When they hit the wire, she turned around and asked no one in particular, “Did he get it?”

Then came a feeling of dread when the camera switched to Will Take Charge on the infield screen just as the unofficial results sign went up. But a second later, the number “6” went up and the announcement was made. Mucho Macho Man had won the 30th Breeders’ Cup Classic. The dream was complete.

Bedlam broke loose, and tears began to well up in Ritvo’s eyes. “I’m so happy for the horse,” she said. “I hope my mother’s watching.”

Ritvo’s mother has been in the hospital for several weeks with heart problems.

Ritvo’s husband, Tim, who is the president and general manager of Gulfstream and who actually trained Mucho Macho Man when the horse broke his maiden, came over and the two embraced.

It’s an amazing story,” Tim said. “She fought to live for her kids. She’s worked for this her whole life and she deserves every minute of it. This is all about her. She’s done such a great job with this horse. It’s unbelievable. She’s been through so much. She was dead, I’m telling you; she was dead. That’s how bad she was. This is just a wonderful wonderful thing.”

The Ritvo’s two children, Dominique, 21, and Michael, 19, had to endure their mother’s debilitating illness starting when they were 9 and 7.

“They lived through the worst of it and were always very supportive.” Tim said.

Michael, who aspires to be a rider, walked around as if in a daze, a perpetual smile on his face.

“It’s just so amazing, seeing her in the hospital, almost dead, to this, the pinnacle of racing,” he said. “It was so awful to see her like that, lying on the floor in the hospital, sick, sick, sick all the time. She’s the best. She’s an inspiration. I’m just so happy for her.”

The story of Ritvo and Mucho Macho Man and Stevens and majority owners Dean and Patti Reeves have so many intertwining plot lines it would difficult to make it up and get away with it.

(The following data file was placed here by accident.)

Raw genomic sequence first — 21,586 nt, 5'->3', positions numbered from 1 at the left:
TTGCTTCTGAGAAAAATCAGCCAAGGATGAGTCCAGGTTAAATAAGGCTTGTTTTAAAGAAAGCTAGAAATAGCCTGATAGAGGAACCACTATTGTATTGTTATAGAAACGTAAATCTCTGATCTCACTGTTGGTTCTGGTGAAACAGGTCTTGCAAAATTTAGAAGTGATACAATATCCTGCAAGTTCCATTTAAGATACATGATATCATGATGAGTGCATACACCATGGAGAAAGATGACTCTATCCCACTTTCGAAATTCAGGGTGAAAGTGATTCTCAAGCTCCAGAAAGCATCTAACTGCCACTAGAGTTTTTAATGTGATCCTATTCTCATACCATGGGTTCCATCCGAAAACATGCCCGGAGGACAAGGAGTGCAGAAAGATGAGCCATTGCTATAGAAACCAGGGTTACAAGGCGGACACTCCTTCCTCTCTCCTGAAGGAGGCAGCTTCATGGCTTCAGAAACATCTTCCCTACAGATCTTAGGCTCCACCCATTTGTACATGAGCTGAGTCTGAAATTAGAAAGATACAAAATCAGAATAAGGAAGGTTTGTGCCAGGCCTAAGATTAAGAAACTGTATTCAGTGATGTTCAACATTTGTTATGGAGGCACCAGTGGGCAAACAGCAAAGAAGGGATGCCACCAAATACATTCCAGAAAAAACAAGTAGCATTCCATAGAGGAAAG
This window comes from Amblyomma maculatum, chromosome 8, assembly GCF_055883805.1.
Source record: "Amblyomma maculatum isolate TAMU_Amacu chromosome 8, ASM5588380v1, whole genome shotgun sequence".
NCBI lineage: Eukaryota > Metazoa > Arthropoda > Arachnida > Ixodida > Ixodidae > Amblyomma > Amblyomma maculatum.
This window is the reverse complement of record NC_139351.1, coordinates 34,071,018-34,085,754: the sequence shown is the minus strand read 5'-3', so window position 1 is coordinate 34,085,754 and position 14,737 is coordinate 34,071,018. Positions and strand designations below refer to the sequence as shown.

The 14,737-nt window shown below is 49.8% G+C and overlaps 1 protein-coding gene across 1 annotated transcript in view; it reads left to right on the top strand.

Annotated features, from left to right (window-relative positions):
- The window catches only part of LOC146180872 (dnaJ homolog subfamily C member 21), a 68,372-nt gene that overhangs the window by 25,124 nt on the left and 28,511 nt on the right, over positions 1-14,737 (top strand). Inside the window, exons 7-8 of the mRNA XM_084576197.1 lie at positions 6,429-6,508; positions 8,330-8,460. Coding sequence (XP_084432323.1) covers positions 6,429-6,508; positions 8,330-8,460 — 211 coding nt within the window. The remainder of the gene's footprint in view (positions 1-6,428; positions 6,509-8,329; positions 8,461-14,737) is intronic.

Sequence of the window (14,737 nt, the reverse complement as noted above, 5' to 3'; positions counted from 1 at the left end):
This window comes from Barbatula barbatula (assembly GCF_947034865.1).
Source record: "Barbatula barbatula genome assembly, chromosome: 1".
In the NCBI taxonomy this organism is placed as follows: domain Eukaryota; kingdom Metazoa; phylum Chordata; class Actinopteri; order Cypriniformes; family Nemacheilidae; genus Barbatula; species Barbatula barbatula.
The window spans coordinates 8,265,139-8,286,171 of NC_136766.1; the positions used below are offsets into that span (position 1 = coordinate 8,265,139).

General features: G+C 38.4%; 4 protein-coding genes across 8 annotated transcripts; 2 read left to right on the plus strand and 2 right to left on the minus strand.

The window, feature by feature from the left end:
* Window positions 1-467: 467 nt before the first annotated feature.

The story began in 2008, as Ritvo lay in a hospital bed in Miami Fla., hooked up to an IV of dopamine, a heart muscle stimulant that was keeping her alive. In 2000, she had gotten pregnant with their third child and was almost five months along when she was diagnosed with her illness and the pregnancy had to be terminated.

“The way she was living was unbearable,” Tim said. “Her legs were blown up like tree stumps. She was hooked up to the IV for seven months. But she had this unbelievable will to live to see the kids go to school and grow up and eventually get married. That’s what kept her going”

Ritvo’s daily regimen of medication sounded like drugs gone wild – 12 anti-rejection pills at 7:30 every morning, 15 vitamins at noon, and eight more anti-rejection pills at 7:30 at night.

As Ritvo struggled to stay alive, some 250 miles away in Ocala, Fla., a strapping bay colt was born on June 15 at Carole and John Rio’s farm that they leased, unusually late for a Thoroughbred. The 9-year-old Ponche de Leona had been three weeks overdue and the Rios were staying up day and night waiting for her to foal.

It was Father’s Day when the Rios were returning to the farm after attending to Carole’s champion miniature pinchers and received a call from farm manager Jeff Sekay telling them the mare was foaling.

“Oh damn,” said Carole, who didn’t like foaling mares out in the field.

When they arrived, Sekay and his wife were standing over the foal’s seemingly lifeless body and were praying. After several minutes and no sign of life, the foal was feared dead. Carole started rubbing him and then stopped and began praying herself.

“Just then, this sucker jumped up and started running across the field,” Carole said. “He didn’t walk, he ran. From that day on I started calling him Lazarus. I remember saying to my husband, ‘Well, here’s your Father’s Day present.’ And he said, ‘We’ll find out in two years how good of a gift it is.’”